This classic Federalist building was designed by Charles Bulfinch and named for the home's first resident—Boston politician and lawyer—Harrison Gray Otis. There are actually three Harris Gray Otis homes in Boston. This one is the first. It remains a standout because of its restored interior, including colorful wallpaper, period furniture, and its Palladian window.
You can purchase same-day admission and explore the home on the included guided tour, which typically runs for about 45 minutes. Pair a visit with a stop at the domed Massachusetts State House, stop by the Museum of African American History, and enjoy a stroll through nearby Boston Common.
Things to know before you go
- Fans of antiquities shouldn't miss the robust collection of decorative arts, including porcelain, furniture, and needlework.
- Though Otis House is home to the New England Library and Archives, you need to contact researchers in advance to explore the collection.
- Kids and seniors enjoy discounted entry; GoBoston Pass cardholders are admitted free of charge.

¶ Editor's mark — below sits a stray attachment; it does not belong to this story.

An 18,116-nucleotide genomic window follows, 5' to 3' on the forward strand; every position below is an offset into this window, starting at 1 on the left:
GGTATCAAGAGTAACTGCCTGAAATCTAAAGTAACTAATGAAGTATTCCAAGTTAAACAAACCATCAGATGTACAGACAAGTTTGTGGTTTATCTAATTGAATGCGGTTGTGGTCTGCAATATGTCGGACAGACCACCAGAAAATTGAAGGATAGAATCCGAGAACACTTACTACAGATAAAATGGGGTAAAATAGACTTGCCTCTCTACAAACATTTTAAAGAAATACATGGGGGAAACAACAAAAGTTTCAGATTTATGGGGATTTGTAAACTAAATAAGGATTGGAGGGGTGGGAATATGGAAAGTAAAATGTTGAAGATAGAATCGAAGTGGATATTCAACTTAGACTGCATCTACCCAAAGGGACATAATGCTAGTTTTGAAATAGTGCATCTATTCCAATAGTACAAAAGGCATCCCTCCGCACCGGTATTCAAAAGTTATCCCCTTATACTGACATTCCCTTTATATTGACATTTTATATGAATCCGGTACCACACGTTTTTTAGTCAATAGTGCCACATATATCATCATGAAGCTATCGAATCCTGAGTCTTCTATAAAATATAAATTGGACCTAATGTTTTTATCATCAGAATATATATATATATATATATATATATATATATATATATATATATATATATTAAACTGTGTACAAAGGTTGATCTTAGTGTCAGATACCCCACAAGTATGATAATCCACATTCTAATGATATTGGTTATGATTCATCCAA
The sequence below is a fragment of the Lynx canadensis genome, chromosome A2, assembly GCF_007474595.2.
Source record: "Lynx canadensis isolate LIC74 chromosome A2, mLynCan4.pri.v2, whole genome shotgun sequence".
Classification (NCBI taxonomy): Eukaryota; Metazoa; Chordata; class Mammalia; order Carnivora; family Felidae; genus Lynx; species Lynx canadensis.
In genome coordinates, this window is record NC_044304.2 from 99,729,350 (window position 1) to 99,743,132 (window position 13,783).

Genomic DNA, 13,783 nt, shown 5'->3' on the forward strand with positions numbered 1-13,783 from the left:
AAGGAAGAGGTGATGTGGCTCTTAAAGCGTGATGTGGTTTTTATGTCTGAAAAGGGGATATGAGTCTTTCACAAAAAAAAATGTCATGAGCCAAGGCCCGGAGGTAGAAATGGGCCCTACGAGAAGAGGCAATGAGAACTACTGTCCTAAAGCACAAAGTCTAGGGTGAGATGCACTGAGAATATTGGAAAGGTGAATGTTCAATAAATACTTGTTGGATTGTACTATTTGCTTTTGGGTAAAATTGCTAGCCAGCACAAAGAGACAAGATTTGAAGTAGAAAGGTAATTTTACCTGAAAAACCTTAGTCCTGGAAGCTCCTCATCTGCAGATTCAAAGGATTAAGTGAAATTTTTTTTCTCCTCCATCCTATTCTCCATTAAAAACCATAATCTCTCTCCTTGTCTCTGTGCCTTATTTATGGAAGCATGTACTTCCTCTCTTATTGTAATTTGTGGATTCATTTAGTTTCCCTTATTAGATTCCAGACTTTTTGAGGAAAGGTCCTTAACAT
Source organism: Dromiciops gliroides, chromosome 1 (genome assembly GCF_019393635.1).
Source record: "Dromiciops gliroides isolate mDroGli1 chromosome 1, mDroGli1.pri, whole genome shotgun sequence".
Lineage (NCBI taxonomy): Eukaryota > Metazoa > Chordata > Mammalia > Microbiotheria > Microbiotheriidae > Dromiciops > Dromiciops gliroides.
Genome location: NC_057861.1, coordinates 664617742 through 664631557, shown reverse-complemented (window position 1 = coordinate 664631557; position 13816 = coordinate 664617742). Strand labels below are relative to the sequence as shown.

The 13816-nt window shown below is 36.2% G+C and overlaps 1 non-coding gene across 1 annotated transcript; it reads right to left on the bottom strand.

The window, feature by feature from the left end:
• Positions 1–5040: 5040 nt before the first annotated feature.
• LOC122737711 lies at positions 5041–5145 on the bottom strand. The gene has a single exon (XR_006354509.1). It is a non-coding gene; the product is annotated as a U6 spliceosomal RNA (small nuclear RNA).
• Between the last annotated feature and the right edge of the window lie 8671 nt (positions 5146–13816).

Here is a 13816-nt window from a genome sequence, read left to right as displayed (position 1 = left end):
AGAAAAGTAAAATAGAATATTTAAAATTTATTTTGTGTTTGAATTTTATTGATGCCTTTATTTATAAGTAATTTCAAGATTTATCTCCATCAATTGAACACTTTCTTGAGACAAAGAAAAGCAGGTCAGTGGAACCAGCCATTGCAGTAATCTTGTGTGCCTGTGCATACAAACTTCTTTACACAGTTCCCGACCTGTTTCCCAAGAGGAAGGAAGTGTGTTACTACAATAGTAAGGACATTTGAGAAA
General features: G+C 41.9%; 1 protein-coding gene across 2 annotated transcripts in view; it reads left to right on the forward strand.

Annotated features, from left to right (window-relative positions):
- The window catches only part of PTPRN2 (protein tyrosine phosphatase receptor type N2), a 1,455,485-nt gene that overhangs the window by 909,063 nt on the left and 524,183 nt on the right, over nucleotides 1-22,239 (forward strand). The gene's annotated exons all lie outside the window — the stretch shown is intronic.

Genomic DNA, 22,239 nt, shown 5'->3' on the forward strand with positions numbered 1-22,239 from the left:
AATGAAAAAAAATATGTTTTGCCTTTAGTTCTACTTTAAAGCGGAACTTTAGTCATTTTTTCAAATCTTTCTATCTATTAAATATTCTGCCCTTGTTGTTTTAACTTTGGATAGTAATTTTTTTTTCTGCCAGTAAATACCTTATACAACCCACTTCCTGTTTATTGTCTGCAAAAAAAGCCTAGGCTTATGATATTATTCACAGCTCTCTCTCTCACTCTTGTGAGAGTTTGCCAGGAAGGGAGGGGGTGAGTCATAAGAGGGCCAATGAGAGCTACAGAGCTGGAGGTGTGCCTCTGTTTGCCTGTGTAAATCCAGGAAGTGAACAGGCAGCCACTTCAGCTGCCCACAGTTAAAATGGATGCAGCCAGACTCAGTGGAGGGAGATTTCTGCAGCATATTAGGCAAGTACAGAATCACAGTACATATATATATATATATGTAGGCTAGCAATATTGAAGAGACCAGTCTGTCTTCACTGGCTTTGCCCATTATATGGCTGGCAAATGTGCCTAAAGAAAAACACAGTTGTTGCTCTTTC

- The first-floor of the home is wheelchair-accessible via a portable ramp, but the upper floors are not.
How to get there
The most convenient way to reach this West End destination is to take public transit, since street parking is limited, and paid garages are typically pricey. You can walk from Government Center or North Station, though the closest MBTA stop—Bowdoin Station—is closed on weekends. Find the Otis House entrance on Lynde Street.
When to get there
This seasonal historic sight is typically open from April through November on select days of the week. During opening hours, tours of the house run regularly throughout the day. Since this home is a gateway to Beacon Hill—one of the more charming Boston neighborhoods—plan to leave enough time to explore the area on foot, before or after your visit.
What to See in Beacon Hill
This picturesque corner of Boston is tucked into the downtown area, and offers easy access to several notable attractions. Guided tours of both the Freedom Trail and Black Heritage Trail are ideal for history fanatics—and typically include stops in Beacon Hill—while independent travelers can head to Charles Street. This charming stretch is busy with shops and restaurants, and offers great views of the neighborhood's stately homes.
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